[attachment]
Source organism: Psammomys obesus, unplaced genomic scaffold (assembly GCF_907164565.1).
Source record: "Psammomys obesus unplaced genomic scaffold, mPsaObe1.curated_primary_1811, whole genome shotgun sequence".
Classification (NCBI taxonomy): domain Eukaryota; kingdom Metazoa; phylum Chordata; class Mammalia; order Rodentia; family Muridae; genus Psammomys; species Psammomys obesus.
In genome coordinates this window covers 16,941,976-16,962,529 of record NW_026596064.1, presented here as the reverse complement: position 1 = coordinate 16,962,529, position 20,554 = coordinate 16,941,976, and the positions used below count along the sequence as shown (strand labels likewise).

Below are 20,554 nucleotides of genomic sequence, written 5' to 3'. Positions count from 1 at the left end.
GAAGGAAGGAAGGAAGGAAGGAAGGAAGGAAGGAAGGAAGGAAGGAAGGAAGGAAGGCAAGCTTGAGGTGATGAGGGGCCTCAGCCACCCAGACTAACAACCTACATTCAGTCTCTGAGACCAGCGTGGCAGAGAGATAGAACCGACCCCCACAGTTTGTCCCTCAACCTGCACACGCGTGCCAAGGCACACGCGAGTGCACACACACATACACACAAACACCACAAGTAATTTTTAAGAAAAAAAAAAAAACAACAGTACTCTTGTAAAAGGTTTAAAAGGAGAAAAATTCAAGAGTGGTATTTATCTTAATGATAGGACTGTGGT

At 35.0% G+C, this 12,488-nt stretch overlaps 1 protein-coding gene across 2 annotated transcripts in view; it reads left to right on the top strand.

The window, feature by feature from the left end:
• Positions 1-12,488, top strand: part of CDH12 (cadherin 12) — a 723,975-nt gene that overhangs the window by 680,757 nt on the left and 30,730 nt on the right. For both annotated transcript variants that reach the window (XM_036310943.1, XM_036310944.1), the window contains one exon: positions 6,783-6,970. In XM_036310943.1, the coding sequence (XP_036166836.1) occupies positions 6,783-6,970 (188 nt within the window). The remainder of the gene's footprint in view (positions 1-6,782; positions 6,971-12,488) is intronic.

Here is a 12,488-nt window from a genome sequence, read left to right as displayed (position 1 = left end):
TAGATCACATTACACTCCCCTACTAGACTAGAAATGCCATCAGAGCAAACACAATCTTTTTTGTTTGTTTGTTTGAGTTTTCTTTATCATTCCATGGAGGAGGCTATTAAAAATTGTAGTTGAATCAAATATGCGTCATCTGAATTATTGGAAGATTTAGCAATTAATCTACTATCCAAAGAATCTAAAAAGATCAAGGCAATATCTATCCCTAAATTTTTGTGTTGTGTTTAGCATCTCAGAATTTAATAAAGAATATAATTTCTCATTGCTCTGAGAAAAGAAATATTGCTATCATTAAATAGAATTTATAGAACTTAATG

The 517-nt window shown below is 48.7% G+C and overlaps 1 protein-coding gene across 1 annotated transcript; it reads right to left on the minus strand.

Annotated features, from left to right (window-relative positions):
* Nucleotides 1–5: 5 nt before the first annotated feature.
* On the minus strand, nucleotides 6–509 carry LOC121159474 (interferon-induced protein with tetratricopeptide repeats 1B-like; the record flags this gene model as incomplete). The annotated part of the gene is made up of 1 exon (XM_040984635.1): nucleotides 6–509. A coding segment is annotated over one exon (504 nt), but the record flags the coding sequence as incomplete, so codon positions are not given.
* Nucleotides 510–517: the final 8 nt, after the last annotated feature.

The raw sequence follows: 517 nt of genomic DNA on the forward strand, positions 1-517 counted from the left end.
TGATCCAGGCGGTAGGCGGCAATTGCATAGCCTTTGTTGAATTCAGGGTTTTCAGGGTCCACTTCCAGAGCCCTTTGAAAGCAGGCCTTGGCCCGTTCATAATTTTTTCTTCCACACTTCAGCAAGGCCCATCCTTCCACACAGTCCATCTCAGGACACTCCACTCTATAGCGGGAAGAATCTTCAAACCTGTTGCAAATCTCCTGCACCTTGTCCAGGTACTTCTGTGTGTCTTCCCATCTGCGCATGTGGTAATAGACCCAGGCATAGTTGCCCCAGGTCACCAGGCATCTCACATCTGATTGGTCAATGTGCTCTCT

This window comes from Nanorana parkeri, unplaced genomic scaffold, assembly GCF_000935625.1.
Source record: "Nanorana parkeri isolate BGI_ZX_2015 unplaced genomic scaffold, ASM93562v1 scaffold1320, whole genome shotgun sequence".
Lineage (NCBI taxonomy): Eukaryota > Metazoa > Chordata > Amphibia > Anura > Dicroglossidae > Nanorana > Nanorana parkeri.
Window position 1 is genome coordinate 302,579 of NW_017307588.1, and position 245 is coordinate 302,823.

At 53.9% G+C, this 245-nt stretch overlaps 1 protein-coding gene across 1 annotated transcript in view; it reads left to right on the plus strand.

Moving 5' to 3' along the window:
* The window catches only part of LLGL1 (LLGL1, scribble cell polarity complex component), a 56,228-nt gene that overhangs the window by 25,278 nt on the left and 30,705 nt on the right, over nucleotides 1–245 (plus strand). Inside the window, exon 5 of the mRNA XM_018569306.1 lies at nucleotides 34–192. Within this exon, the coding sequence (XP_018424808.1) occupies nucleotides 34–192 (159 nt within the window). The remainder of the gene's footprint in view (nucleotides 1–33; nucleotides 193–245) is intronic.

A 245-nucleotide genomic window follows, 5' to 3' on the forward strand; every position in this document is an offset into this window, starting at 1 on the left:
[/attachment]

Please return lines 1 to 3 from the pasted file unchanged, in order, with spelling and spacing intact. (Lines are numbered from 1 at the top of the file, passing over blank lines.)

Source organism: Psammomys obesus, unplaced genomic scaffold (assembly GCF_907164565.1).
Source record: "Psammomys obesus unplaced genomic scaffold, mPsaObe1.curated_primary_1811, whole genome shotgun sequence".
Classification (NCBI taxonomy): domain Eukaryota; kingdom Metazoa; phylum Chordata; class Mammalia; order Rodentia; family Muridae; genus Psammomys; species Psammomys obesus.